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Re: <nettime> Call for support: why?
Felix Stalder on Sun, 7 Dec 2008 02:35:23 +0100 (CET)


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Re: <nettime> Call for support: why?


On Saturday, 6. December 2008, Calin Dan wrote:

> Autonomy entitles art to float freely in the interstices of the social
> fabric, to experiment and to steer in unexpected directions. When
> experiment and steering relate directly to the fabric itself, the art
> discourse looses autonomy and gains relational power (in the sense
> designed by Nic. Bouriaud). Relational art has an increased chance to
> acknowledgement, but also - naturally - to criticism, coming not only
> from the comfortable inner circles, but also from the structures to
> which the respective discourse >relates<. Needless to say that both
> concepts (autonomous, relational) have no axiological power; they are
> not about quality, they are about method.

I agree. The concept of artistic freedom seems tied to the notion of art as 
an autonomous, i.e. distinct, sphere. At least, the two concepts appeared 
historically at the same moment. If you give up one (and there are good 
reasons to do that), then the other rings a bit hollow.

> The student work that generated this thread is obviously relational. So,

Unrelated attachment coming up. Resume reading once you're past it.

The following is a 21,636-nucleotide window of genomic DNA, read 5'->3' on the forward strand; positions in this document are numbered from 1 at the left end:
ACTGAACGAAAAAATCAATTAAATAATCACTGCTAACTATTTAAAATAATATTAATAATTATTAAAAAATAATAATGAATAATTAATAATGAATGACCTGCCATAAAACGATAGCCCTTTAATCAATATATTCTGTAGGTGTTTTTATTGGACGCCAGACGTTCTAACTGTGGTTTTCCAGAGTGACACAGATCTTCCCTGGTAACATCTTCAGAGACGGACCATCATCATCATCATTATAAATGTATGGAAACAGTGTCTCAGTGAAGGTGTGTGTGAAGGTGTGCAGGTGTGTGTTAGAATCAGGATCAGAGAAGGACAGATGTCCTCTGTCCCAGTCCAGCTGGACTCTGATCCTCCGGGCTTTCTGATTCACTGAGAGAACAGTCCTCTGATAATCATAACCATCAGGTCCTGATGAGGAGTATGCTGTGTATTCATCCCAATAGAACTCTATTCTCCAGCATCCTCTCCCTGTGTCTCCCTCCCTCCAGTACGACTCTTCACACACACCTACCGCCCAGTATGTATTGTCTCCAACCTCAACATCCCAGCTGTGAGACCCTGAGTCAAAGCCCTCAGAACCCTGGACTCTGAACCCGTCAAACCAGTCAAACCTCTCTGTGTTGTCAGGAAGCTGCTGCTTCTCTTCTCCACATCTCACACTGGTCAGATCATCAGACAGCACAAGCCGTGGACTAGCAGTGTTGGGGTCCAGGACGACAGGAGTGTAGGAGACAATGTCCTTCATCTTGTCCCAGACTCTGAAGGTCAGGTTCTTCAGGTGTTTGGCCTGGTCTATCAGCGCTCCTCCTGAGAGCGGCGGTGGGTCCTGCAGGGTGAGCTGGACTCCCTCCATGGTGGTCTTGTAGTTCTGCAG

> it got its moment of attention, including censorship. All unfolded as
> planned, I suppose; if not, then there was something flawed in the
> initial planning and/or in the authors' / tutors' expectations.

Again, I cannot but agree, which makes me wonder why it was closed down so 
quickly (though, it's always easy to criticize others for not taking the 
heat). 

> One might say that the whole issue is about the unexpected reactions of
> the general users, who rejected the project. Well, this was after all
> (or wasn't it?) an art project - so people are free to reject it as they
> please.

This for me -- much more than the amazon's reaction -- is what makes this 
project really interesting. This is not only about people being free to 
reject an art project. I don't think the relevant point is whether this is 
art or not (at least not for the people hating the project). Rather, it 
seems to reveal how much the "free culture movement" (if there ever was 
such a thing) has been reshaped as "web2.0" and how much it is now happy 
with this niche of "user generated content" or "amateur creativity". This 
niche is promising respectability and, who knows, perhaps even a career or 
two, but for this to succeed it needs to be disassociated from the more 
radical approaches -- e.g. file sharing -- that cannot be assimilated so 
easily. 

Projects like the "Pirates of the Amazon" blur this distinction and 
threaten to undo the last couple of years of work of building 
respectability for the CC and YouTube set. This, I think is why the 
reactions on digg.com and other web2.0 sites are so hostile. 

Felix


--- http://felix.openflows.com ----------------------------- out now:
*|Mediale Kunst/Media Arts Zurich.13 Positions.Scheidegger&Spiess2008
*|Manuel Castells and the Theory of the Network Society. Polity, 2006 
*|Open Cultures and the Nature of Networks. Ed. Futura/Revolver, 2005 


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